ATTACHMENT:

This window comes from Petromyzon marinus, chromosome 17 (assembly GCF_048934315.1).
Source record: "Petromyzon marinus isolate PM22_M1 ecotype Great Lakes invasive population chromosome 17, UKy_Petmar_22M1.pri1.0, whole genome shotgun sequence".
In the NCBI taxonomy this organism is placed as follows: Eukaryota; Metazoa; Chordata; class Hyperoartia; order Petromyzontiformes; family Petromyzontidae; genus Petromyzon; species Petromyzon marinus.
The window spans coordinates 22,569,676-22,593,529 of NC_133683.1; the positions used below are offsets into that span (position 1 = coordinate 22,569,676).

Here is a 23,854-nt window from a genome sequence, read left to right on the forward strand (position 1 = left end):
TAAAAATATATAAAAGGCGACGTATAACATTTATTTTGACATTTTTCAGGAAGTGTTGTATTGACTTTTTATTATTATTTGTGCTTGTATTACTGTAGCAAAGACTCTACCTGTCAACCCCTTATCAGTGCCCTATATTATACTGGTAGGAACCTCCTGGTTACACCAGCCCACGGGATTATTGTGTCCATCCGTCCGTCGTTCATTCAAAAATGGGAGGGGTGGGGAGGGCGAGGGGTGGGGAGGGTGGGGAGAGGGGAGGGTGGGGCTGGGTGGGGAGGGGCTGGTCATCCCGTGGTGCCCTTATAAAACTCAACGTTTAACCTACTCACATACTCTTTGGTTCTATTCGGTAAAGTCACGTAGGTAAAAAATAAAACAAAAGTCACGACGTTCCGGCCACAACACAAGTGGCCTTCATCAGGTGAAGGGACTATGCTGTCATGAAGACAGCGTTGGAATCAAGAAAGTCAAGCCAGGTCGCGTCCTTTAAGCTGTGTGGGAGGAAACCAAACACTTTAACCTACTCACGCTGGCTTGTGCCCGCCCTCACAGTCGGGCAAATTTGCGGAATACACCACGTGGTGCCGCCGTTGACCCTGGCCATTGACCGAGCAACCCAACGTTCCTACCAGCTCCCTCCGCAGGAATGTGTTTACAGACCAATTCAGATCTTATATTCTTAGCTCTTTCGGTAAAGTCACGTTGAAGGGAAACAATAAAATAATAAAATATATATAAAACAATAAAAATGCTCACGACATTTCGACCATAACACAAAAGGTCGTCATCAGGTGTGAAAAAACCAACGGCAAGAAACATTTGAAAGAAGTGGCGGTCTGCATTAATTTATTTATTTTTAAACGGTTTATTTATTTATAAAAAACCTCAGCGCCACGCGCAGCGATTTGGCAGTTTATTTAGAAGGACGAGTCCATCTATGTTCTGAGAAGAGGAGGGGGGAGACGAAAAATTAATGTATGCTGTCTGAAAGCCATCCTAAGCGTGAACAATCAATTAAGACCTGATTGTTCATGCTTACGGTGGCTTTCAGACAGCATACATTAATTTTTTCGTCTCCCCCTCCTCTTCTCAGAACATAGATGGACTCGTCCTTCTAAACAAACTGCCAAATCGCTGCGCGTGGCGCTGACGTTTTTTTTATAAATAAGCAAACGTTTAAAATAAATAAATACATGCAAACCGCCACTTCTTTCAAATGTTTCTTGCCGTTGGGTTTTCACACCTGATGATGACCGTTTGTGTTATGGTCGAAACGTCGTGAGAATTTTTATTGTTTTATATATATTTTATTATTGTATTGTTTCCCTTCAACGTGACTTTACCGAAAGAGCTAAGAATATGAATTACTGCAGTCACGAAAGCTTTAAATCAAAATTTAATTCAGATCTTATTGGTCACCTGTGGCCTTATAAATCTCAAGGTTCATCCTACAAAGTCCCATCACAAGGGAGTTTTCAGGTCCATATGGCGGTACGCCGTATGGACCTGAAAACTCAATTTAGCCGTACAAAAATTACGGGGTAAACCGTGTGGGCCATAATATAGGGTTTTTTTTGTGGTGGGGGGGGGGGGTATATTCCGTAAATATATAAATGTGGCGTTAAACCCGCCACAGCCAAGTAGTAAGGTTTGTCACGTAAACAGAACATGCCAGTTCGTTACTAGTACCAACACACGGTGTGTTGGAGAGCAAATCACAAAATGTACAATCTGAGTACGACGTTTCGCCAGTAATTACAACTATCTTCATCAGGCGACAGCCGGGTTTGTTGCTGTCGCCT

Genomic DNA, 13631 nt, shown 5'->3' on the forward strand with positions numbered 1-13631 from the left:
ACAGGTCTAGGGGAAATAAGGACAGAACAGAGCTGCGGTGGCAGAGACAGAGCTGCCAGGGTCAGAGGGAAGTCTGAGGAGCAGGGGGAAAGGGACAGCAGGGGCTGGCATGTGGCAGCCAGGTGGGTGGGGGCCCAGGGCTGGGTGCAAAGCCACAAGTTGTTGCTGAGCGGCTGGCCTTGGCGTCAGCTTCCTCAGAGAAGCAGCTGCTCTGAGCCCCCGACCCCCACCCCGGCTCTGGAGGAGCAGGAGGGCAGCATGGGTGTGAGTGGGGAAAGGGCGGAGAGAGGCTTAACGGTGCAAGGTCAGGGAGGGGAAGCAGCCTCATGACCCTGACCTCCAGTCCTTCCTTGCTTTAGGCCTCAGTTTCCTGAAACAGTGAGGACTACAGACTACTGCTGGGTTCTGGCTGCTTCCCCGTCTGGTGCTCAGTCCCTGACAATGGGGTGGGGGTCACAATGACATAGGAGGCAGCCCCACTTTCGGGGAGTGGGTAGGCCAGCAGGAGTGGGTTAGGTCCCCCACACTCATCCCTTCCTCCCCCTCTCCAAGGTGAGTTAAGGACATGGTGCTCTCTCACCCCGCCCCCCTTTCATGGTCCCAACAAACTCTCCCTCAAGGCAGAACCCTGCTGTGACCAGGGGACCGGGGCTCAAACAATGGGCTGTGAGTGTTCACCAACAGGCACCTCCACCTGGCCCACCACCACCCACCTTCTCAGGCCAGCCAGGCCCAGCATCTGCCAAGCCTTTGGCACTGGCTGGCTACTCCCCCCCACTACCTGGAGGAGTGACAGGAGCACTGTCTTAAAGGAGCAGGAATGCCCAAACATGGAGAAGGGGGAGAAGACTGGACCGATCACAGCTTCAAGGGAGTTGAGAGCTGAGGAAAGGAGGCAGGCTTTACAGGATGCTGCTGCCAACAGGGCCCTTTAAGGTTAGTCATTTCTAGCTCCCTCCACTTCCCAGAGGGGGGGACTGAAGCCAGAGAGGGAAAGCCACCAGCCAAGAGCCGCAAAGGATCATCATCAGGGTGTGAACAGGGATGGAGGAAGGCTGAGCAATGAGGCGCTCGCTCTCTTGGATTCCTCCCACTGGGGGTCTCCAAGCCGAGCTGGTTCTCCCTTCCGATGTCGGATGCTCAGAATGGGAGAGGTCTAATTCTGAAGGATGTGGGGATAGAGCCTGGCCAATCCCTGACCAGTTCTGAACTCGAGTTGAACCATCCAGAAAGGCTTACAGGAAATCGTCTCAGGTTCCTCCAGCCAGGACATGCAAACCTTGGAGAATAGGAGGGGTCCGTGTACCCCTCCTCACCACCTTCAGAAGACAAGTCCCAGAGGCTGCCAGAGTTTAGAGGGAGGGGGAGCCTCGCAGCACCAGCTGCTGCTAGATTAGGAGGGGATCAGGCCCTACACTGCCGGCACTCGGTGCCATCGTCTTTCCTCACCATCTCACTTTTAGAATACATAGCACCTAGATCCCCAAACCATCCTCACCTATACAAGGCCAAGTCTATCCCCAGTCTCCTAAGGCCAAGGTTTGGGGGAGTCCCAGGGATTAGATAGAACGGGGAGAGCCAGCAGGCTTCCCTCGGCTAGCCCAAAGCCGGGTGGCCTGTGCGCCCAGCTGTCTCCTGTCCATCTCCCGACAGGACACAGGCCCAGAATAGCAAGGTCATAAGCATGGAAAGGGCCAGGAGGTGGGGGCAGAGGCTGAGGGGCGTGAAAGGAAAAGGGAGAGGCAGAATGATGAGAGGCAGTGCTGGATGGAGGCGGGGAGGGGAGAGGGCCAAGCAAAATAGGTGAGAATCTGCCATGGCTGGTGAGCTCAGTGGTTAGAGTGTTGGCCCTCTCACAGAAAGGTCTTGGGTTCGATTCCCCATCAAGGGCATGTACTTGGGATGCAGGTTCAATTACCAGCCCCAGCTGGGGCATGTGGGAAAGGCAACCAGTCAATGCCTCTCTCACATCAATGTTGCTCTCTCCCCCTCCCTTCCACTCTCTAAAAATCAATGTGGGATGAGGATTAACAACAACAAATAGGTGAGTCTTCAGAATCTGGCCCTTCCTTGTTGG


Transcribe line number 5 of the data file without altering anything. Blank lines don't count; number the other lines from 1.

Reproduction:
Here is a 23,854-nt window from a genome sequence, read left to right on the forward strand (position 1 = left end):